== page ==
That said, my noble and learned friend and I also represent between us a determination to try to protect reasonable and centuries-old established religious freedoms rather than wishing to come up with some brand spanking new right or another. Indeed, the attacks by the present Government on historic religious freedoms that Amendment 125A seeks to correct have become so severe that in a new Parliament, I think that the pressure for an Act to protect religious freedoms will grow and grow. It will also be an issue in the forthcoming general election for individual candidates breaking this way and that. There will also be pressure to resist the present trends encouraged by the European Convention on Human Rights which surely was never meant to entrench that in all cases, and without exception, the individual automatically trumps the group or community. Surely there must be some continuing recognition, as Amendment 125A seeks to establish, that in a truly tolerant and pluralistic society, there is not simply a collective of individuals, for therein, in that attitude, lies totalitarianism.
This was summed up very well by my noble friend Lord Bates speaking, as it were, ex cathedra from the Conservative Front Benches in his winding-up speech on 14 January in the debate introduced by the noble Lord, Lord Harrison, on toleration. My noble friend said,
Amendment 125A seeks to recalibrate the pendulum's swing in the interests of religious tolerance, and in it my noble and learned friend has taken a very measured and careful approach. One reason why the pendulum may have gone a bit haywire, as pendulums do, is probably constitutional. As my noble friend Lord Elton just pointed out in his brief but telling intervention, when another place debated back in 2006-07 issues concerning not only religious adoption services but also the state of residential homes, the record shows that precisely four minutes was allowed for the debate on religious adoption agencies before the guillotine fell. My noble and learned friend speculated that guillotines fall with a click, but I think they come down with a clunk and a thud. But what is entirely wrong is that no time at all was allowed for debate on the position of those providing services in residential homes where there is a religious ethos.
I understand from reports in the press that the noble Lord, Lord Butler of Brockwell, who is not in his place today, and other great members of the upper reaches of our mandarinate are producing a report for publication on Wednesday that will highlight a number of ways in which Governments, in particular this Government, have failed to govern well. I understand that it is going to say that one of the worst things that has happened is that so much legislation has gone through another place with no scrutiny whatsoever. I believe that to be totally wrong and for it to have been done in such a prejudicial way as to try to attack historic freedoms and religious faiths of all sorts, not just Christian, in this country. I think it is on constitutional as well as on the other grounds that it is necessary to take a fresh look at the issue, and that is what Amendment 125A seeks to do.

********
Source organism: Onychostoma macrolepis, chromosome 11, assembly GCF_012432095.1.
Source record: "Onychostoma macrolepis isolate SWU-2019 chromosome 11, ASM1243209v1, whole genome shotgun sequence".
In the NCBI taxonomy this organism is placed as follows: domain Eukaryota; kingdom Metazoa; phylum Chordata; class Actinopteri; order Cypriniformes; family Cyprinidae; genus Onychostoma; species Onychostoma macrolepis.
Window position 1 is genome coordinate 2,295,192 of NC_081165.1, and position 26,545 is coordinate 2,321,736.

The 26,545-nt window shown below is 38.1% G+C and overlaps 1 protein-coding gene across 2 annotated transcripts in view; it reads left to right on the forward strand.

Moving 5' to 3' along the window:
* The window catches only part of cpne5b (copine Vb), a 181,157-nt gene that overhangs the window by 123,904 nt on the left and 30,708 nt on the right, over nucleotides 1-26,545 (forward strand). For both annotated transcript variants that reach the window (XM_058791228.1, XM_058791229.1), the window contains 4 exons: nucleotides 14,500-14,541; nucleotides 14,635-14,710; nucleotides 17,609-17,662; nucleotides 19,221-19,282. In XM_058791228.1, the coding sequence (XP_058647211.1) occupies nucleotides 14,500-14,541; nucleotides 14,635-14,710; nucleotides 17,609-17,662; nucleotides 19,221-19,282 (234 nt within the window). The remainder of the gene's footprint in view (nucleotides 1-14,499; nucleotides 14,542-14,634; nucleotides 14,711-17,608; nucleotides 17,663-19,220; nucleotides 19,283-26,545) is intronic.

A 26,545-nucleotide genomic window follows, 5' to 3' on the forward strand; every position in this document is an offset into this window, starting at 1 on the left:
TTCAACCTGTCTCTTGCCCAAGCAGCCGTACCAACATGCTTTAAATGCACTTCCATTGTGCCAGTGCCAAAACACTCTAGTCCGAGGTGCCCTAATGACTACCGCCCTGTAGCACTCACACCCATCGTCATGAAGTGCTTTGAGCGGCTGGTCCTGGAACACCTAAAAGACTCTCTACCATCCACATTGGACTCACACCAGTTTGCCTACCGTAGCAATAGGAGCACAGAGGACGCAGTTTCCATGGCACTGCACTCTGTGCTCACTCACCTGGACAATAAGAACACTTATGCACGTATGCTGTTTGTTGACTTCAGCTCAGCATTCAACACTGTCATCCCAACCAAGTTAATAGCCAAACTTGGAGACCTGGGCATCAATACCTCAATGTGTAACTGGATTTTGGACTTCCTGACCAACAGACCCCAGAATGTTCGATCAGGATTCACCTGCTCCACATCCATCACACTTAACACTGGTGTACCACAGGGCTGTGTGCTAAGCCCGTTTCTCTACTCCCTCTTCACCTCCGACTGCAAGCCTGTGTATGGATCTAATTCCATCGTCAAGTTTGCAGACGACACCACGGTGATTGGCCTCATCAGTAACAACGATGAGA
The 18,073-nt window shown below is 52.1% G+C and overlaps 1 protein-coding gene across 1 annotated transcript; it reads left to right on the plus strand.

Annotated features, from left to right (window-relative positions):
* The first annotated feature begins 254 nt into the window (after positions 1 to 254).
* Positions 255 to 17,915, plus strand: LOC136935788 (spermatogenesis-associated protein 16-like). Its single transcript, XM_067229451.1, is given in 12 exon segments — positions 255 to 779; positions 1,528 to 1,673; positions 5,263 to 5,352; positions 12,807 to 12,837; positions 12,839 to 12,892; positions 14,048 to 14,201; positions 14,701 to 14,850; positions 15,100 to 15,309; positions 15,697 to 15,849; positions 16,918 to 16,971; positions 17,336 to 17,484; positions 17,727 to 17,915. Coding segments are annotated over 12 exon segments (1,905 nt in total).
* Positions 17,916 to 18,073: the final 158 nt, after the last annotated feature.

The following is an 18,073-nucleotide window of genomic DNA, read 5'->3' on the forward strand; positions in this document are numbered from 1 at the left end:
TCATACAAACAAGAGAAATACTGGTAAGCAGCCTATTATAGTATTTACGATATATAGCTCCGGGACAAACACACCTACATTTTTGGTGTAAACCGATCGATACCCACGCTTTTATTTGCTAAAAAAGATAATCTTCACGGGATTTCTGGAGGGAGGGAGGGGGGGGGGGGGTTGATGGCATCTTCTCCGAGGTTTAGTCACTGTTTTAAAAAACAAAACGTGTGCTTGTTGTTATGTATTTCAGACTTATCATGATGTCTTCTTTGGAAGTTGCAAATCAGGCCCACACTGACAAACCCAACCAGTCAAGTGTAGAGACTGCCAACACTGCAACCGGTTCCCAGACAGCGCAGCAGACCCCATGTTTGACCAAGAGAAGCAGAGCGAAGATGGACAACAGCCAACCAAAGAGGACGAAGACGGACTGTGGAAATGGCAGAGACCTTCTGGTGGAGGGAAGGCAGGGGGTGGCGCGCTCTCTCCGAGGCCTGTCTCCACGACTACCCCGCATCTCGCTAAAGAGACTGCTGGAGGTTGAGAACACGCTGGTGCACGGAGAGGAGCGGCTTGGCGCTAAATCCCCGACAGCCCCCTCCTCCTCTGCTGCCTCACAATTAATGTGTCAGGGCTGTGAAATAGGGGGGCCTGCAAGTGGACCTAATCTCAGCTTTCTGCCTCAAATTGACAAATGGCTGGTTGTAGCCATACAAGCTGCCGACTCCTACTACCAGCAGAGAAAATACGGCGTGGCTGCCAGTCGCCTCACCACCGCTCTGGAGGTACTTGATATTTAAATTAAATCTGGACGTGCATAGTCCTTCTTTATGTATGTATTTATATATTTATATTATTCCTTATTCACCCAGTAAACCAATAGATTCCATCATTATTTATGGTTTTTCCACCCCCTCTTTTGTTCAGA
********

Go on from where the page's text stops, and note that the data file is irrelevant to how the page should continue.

There are important human rights concerns here, but not just for service providers. As my noble friend Lord Elton has just so rightly pointed out, there are human rights that the legislation to which I have referred have trampled on. Let us take adoption services and the right of the child who needs a family and the rights of a family that wishes to adopt a child: what about those rights? I refer also to the rights of the providers of adoption services who sometimes are not so much concerned with their own personal and private lives but wish to provide services in response to faith beliefs and are moved to do so as an expression of their faith and their vocation-something which I believe this Government have treated with contempt, and I choose the c-word "contempt" with great care.
Already, as the right reverend Prelate said in his speech, agencies run by, for example, various Catholic children's societies have stopped providing services for children and would-be adopters who need their help. For example, the Catholic Children's Rescue Society in Salford and the Catholic Children's Society in Westminster have been forced to cease their adoption work. What a triumph for the equality project that is. The recently retired CEO of the Westminster Catholic Children's Society said in giving the reason why the service has had to cease:
I would like to ask the Minister this: how many children does she think have suffered so far because of this legislation? How can the Government really claim to be in favour of diversity and choice? Do they not recognise that religious charities and trusts which contribute to the provision of adoption for the young or provide residential homes within a faith ethos for the elderly, the disabled or those with learning difficulties have their own ethos which should be respected? In logic there can be no case under any circumstances for insisting that religious groups operate against their beliefs unless they are the unique monopoly supplier. I have never known of such a unique monopoly supplier of any service for which public funds are provided.
Surely, when we see that equality laws to help one group-which I do not necessarily object to-are so constructed that they turn out to damage another group-which I object to very much-however worthy in their original aims, it seems that the whole equality agenda has lost its balance and begun to promote inequality, thus becoming an inadvertent tool for intolerance and the oppression of religion in these islands.
So I hope that the Minister will contemplate carefully what my noble and learned friend Lord Mackay, my noble friend Lord Elton and the right reverend Prelate the Bishop of Winchester have said and agree to take away these issues to consider them before Report.